Madison ranks No. 7 this year among metropolitan areas for producing the most Peace Corps volunteers, per capita. The Wisconsin college town generated 51 volunteers this year, or 8.97 volunteers for every 100,000 residents, and it moved up 10 spots from its No. 17 ranking in 2011.
Wisconsin is No. 16 among states in producing Peace Corps volunteers, with 212 of its residents currently making a difference in communities overseas. On the whole, Wisconsin produces 3.7 volunteers for every 100,000 state residents.
Tamara England-Zelenski, a Peace Corps education volunteer now serving in Armenia, raised a son and worked for more than 30 years in her hometown of Madison and plans to return to the city after she completes her service.
“For being a smallish Midwestern city, Madison is pretty open and accommodating,” England-Zelenski, 59, said. “There is a large international population due to the university, and there’s an intellectual openness and striving that has played out in Madison in many ways over the years. People are generally generous with both their time and energy. Maybe because it is so livable, there is time to be human, to create connections. People are not indifferent. And that was the atmosphere in which I grew up, went to university, and lived most of my adult life.”
Historically, Wisconsin has produced 5,740 Peace Corps volunteers who have helped promote a better understanding between Americans and the people of the 139 countries in which they have served.
“I am proud that Madison and Wisconsin are so well represented in Peace Corps service worldwide,” said Peace Corps Midwest Acting Regional Manager Joshua Becker, a returned Peace Corps volunteer who served in Fiji. “Our region has a strong network of returned volunteers who believe that Peace Corps makes a difference in the communities served, in the lives of volunteers themselves, and in the United States. By sharing their own experiences living and working in communities abroad, they bring a global perspective back to Wisconsin and inspire others to consider international service. These accounts are very powerful for people to hear.”
Additionally, the University of Wisconsin-Madison consistently places on the Peace Corps’ annual list of schools that produce the most alumni volunteers. This year, the school ranks third, with 107 alumni currently serving overseas. More than 3,000 UW-Madison alumni have served since the agency was created in 1961.
Fort Collins-Loveland, Colo., topped all metro areas in the per-capita rankings, with nearly 15 out of every 100,000 residents making a difference as Peace Corps volunteers overseas. A complete list of top states and metro areas is available here.
Peace Corps is a life-defining leadership experience for Americans who are prepared for the challenge of public service overseas. Volunteers return home as global citizens with cross-cultural, leadership, language, teaching and community development skills that position them well for advanced education and professional opportunities in a 21st-century job market.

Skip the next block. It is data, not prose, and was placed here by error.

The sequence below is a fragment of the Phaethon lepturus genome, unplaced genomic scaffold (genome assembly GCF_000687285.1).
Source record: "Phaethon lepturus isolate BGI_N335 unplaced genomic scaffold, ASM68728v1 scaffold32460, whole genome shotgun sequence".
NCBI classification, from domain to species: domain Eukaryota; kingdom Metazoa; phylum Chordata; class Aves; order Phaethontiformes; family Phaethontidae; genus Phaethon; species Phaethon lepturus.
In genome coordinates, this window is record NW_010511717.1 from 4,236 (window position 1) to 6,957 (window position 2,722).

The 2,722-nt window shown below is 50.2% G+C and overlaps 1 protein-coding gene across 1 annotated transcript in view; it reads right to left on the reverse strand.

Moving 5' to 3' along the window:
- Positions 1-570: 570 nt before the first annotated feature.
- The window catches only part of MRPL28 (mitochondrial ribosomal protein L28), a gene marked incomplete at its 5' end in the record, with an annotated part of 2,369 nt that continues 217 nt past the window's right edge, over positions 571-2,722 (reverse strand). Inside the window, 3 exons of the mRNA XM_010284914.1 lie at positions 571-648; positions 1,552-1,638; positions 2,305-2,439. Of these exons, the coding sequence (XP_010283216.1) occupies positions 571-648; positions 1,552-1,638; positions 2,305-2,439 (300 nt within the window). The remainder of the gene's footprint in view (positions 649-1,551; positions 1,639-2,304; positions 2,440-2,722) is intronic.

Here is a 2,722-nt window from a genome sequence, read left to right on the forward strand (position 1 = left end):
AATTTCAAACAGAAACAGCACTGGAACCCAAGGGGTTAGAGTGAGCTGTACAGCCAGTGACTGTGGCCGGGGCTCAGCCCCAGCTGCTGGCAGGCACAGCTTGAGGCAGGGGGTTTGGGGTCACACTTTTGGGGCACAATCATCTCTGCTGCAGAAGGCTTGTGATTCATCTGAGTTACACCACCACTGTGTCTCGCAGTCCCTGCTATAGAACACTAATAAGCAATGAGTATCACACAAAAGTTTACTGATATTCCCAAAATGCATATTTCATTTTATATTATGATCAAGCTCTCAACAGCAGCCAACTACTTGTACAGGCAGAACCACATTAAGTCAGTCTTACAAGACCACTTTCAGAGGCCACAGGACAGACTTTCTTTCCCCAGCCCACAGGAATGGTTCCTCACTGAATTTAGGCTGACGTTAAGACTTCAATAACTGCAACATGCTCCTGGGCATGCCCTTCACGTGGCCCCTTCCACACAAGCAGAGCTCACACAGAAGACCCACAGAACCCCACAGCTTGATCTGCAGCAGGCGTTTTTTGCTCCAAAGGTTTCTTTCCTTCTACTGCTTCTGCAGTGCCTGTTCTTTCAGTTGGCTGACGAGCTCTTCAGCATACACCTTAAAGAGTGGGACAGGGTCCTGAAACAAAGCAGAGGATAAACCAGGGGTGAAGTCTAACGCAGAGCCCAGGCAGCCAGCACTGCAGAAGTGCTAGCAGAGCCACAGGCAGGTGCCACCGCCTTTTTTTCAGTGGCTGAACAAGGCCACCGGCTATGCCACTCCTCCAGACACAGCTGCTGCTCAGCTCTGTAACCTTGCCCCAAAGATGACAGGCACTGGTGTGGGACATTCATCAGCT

Peace Corps’ eight regional recruiting offices across the United States work to recruit and provide information to prospective Peace Corps volunteers. The Midwest regional recruiting office serves Illinois, Indiana, Iowa, Kentucky, Michigan, Minnesota, Missouri, North Dakota, Ohio, South Dakota and Wisconsin, and Peace Corps recruiters work locally throughout the region. Interested applicants are encouraged to apply now at www.peacecorps.gov/apply for an opportunity to be making a difference overseas by summer or fall 2013 and into early 2014.
About the Peace Corps: Since President John F. Kennedy established the Peace Corps by executive order on March 1, 1961, more than 210,000 Americans have served in 139 host countries. Today, 8,073 volunteers are working with local communities in 76 host countries in agriculture, community economic development, education, environment, health and youth in development. Peace Corps volunteers must be U.S. citizens and at least 18 years of age. Peace Corps service is a 27-month commitment and the agency’s mission is to promote world peace and friendship and a better understanding between Americans and people of other countries. Visit www.peacecorps.gov for more information.
*Peace Corps data current as of September 30, 2012. The metropolitan area data used to determine Peace Corps’ rankings are derived from the most current U.S. Census Bureau “Metropolitan and Micropolitan Statistical Area” data. The U.S. Census population data is based on 2009 estimates. Volunteers self-report their home city and state on their Peace Corps application.